Subwoofers are designed to make deep, low-frequency sounds that can’t be heard by the human ear. 

When you have a subwoofer that doesn’t sound as loud as it should, then there is an issue with either your amplifier or woofer. 

Do you have a subwoofer that doesn’t sound as loud as it should?

If you’re experiencing a weak sound from your subwoofer, then there is an issue that needs to be fixed.

In this article, we will discuss some of the most common reasons why a subwoofer might sound weak and how to fix them! You’ll learn about what can cause a weak-sounding woofer and how to get it back up and running again. 

Let’s dive right in! 

Most Common Issues:

Here we will go through some issues which are faced commonly by every user.

The First Issue: You Have A Faulty Amplifier

This usually happens when you purchase your first new car stereo system which includes built-in amps for each speaker. 

As soon as you turn on your music, you notice something isn’t right; only one side of the vehicle is getting loud while the other side sounds weak. 

This problem occurs because of a faulty amplifier which requires the person to install an aftermarket stereo system in order for both sides of their speakers to get equal power and sound equally as loud.

The Second Issue: The Subwoofer Is Not Installed Properly 

If you recently installed your subwoofers or moved them, then it’s possible that they are not placed correctly inside your trunk or boot space. 

Ideally, you want to make sure that there is nothing blocking any airflow coming from your vehicle’s heater vents; also try putting insulation around each woofer so they don’t move during high-level bass playbacks.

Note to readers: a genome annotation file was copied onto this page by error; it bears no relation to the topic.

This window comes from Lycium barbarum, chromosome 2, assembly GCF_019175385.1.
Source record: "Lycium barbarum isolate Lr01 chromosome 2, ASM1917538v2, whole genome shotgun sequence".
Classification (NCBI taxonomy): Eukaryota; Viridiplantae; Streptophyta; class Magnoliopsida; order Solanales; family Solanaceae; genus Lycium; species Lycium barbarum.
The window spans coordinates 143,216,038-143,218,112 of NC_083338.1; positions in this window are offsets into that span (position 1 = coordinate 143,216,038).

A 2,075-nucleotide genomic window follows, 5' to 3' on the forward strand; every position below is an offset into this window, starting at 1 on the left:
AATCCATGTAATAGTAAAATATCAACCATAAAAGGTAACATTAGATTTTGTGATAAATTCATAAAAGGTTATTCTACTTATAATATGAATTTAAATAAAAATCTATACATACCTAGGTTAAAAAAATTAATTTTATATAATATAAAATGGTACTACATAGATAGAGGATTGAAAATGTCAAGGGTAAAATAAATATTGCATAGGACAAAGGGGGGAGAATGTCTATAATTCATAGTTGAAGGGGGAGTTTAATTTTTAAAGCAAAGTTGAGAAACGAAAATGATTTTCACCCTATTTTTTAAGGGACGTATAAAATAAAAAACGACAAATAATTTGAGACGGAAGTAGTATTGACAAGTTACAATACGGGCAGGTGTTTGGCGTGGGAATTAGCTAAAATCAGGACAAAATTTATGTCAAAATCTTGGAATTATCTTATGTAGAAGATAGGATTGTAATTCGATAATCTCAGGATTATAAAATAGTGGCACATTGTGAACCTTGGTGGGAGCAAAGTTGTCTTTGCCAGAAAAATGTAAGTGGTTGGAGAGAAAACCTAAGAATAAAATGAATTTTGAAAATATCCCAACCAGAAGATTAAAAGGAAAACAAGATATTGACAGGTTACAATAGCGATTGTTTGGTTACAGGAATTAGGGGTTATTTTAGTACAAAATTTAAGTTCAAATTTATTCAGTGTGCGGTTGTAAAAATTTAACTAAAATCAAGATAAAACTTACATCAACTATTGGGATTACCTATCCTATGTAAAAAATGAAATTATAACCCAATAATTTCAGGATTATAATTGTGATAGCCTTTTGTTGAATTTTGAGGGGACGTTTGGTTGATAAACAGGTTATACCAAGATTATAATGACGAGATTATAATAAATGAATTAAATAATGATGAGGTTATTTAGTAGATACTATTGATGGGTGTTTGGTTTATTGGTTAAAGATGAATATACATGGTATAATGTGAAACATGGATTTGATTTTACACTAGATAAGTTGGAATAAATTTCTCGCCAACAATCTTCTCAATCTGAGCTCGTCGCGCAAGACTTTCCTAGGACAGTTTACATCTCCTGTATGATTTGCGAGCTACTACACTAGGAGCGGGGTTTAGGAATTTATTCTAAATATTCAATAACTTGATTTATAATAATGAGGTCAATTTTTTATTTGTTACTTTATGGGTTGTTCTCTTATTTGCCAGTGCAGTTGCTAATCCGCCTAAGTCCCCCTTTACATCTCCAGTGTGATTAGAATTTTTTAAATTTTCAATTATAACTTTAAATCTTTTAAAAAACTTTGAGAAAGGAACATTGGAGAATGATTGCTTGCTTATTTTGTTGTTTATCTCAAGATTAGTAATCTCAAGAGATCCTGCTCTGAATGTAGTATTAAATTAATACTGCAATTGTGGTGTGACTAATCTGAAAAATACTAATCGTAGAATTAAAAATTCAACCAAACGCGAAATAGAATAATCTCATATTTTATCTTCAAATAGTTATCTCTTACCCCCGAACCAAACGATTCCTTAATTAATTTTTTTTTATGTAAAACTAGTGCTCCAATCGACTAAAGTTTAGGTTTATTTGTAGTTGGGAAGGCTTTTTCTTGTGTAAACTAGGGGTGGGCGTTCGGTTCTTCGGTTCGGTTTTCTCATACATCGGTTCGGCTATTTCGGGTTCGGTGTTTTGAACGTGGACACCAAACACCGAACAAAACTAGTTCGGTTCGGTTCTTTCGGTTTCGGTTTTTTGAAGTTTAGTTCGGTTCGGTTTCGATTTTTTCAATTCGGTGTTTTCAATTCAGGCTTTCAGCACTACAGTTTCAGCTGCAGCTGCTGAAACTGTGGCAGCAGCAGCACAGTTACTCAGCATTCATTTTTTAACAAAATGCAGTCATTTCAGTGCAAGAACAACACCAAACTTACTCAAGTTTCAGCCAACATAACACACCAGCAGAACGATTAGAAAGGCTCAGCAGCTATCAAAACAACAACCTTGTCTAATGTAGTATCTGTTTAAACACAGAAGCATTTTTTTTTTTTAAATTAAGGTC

You should be able to feel if either one becomes hot to the touch after a few hours of playing music.

The Third Issue: Your Subwoofer Needs To Be Replaced 

Over time, subwoofers can become damaged due to either heat or moisture exposure causing them to malfunction and sound weak.

If you are sure that your amplifier is working properly, then you should try replacing any subwoofer which sounds ‘tinny’ or has rattling noises coming from inside its enclosure.

Reasons why your Subwoofer Sounds Weak:

There are many reasons why your subwoofer may sound weak. Following are the reason behind your weak sound performing subwoofer: 

- Your amp is not powerful enough to produce the desired output. 

- The signal is being sent through too long a cable, which can cause noise and distortion. 

- Too much bass boost has been applied to the subwoofer, reducing its sensitivity and making it harder for it to reproduce low frequencies without help from an amplifier with more power or additional equalization filters. 

- There are other sounds in the room that mask low-frequency vibrations (e.g., noisy air conditioner). 

- You have moved your speakers away from each other so they no longer play in phase with each other, which reduces their efficiency as well as the bass response. 

- The subwoofer is not in the right place (e.g., near a wall).

- Your subwoofer is not isolated enough from the floor.

- Other factors, such as room acoustics can play a role in how your system reproduces low frequencies. 

How to know even your Subwoofer Sounds weak?

Overall, it’s important to have an understanding of what you are listening for when determining if your bass response ‘sounds’ right or wrong.